Students are regularly told that they should answer the question and not waste effort on unnecessary material. This kind of question can cause panic as you wonder how you can write for 25 minutes on one of Aristotle’s causes. However, you must in this kind of question place the idea of final cause both in the context of Aristotelian philosophy and explain, through all four causes, the meaning of the final cause.
You may talk about cause in Aristotle’s writings, such as its development in his book the Physics but you will probably fairly quickly get down to the four causes you have studied on the course. So, using the examples you created for earlier questions, you should explain the material, formal and efficient causes and then explain how these led Aristotle to the idea of a final cause. At this point there is no need to evaluate his beliefs — save that material for Part b.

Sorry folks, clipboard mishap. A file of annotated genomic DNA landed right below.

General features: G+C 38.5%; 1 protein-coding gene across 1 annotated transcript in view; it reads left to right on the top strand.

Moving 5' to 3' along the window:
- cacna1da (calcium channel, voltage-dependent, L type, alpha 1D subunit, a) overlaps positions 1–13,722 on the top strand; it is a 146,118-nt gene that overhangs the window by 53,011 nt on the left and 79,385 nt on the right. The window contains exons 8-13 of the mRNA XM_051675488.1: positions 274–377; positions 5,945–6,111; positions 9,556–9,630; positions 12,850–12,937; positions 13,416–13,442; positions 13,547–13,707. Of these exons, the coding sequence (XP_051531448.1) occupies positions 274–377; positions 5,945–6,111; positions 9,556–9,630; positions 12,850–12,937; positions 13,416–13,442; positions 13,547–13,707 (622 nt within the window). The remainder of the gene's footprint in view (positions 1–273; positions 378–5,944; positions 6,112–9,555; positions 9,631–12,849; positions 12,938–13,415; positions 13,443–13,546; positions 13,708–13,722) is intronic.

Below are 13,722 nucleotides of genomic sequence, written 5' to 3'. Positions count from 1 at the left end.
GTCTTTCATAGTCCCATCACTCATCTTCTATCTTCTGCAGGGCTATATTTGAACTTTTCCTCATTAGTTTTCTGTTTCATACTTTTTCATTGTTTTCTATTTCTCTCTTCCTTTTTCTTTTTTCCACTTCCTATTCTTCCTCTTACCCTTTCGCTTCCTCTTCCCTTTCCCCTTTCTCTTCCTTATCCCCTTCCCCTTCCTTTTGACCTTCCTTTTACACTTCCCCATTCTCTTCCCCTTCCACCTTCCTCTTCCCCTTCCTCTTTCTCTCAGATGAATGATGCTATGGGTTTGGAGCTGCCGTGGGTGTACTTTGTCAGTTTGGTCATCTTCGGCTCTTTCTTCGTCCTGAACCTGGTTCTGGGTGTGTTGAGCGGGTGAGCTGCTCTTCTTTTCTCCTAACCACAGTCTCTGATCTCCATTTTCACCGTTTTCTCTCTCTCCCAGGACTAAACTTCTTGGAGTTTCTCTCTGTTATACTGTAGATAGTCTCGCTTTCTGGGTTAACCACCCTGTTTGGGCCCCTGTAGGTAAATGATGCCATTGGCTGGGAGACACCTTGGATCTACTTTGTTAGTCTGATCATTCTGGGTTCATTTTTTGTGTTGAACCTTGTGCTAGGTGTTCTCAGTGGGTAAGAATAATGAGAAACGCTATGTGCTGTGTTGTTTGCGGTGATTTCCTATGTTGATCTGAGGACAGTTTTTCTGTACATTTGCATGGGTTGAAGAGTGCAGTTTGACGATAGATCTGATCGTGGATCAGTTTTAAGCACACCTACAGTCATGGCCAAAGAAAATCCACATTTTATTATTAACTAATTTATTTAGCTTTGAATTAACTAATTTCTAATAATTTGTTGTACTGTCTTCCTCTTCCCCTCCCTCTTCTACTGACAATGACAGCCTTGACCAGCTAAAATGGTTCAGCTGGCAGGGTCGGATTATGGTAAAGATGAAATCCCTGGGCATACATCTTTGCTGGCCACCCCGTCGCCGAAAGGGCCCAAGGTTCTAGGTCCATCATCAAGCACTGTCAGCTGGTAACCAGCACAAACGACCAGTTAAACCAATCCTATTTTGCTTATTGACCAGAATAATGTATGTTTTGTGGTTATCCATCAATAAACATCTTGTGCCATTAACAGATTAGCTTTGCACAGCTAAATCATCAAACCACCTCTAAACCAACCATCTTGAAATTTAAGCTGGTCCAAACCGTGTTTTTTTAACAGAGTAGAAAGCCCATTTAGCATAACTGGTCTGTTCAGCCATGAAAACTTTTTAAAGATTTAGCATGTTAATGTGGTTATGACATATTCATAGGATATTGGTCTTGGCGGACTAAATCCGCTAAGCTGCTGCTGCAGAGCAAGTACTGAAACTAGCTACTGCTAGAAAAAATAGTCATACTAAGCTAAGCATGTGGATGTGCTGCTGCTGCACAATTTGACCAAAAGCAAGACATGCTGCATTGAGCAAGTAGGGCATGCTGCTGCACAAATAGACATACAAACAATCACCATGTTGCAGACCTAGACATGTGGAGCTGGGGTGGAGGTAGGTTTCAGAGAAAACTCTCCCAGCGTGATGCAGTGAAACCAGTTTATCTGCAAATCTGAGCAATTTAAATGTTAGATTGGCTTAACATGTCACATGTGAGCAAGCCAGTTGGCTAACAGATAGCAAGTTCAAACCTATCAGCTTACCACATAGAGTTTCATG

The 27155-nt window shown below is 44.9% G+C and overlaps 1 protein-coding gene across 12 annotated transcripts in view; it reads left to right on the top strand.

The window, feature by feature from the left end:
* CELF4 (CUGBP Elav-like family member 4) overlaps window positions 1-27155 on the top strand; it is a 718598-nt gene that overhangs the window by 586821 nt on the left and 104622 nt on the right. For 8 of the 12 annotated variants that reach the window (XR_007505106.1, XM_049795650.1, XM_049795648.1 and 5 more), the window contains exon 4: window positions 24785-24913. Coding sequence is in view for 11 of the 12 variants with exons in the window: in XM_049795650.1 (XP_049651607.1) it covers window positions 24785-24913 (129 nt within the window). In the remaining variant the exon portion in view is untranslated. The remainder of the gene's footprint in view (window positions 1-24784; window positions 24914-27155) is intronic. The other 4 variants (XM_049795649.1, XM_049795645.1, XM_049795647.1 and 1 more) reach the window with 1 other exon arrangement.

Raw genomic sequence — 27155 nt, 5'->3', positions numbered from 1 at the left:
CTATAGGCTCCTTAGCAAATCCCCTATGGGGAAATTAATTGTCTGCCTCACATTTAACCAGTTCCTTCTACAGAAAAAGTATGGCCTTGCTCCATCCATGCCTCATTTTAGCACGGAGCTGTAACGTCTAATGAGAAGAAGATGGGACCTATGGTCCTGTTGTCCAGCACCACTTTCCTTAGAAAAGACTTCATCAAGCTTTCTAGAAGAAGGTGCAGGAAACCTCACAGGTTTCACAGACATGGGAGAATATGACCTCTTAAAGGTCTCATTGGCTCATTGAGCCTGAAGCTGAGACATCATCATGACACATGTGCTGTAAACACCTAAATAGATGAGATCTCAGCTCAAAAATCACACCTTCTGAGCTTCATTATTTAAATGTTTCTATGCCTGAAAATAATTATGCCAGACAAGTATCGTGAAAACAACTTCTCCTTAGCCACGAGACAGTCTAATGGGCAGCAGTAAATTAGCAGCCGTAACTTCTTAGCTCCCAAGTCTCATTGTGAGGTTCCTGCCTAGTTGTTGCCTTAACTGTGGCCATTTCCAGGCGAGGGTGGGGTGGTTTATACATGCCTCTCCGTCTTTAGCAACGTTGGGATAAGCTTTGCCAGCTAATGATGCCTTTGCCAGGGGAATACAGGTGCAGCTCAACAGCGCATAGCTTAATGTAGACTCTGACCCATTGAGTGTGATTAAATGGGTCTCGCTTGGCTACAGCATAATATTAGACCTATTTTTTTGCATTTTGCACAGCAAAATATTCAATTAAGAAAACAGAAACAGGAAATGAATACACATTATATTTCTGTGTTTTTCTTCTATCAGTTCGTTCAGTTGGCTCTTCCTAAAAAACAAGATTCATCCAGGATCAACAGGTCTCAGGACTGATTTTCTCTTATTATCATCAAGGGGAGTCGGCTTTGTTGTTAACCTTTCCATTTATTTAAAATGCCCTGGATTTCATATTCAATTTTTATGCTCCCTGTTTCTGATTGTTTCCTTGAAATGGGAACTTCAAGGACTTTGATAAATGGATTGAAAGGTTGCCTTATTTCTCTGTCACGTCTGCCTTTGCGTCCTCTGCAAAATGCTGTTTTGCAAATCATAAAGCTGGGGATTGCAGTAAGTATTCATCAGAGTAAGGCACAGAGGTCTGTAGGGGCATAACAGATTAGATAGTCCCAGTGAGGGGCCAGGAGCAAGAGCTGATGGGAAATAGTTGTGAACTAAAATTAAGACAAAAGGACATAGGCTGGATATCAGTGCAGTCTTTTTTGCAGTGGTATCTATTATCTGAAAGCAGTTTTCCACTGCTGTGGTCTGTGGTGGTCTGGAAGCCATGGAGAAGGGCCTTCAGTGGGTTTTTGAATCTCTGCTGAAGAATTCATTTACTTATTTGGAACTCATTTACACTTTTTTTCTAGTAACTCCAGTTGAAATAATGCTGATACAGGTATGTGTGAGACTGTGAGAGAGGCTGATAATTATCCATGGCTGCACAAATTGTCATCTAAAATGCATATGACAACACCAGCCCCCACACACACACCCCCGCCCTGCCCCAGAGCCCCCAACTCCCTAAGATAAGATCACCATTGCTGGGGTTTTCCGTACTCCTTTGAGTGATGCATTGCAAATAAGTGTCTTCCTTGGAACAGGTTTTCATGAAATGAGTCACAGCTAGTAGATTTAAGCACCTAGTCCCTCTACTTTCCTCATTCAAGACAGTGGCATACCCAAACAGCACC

Some of the questions you will have answered earlier in this topic should help you with a response to this question. For example, you could assess the extent to which we can ever know what the purpose or final cause of anything is. Clearly if you are exploring, for example, your own life, you will have a wide range of potentialities, not all of which may be actualised. Also, does this idea, when applied to many things in our world, allow for their potential to change? Again there is no correct or model answer to this question. Examiners will look to see if your analysis is valid and if you justify your conclusions with valid philosophical evidence.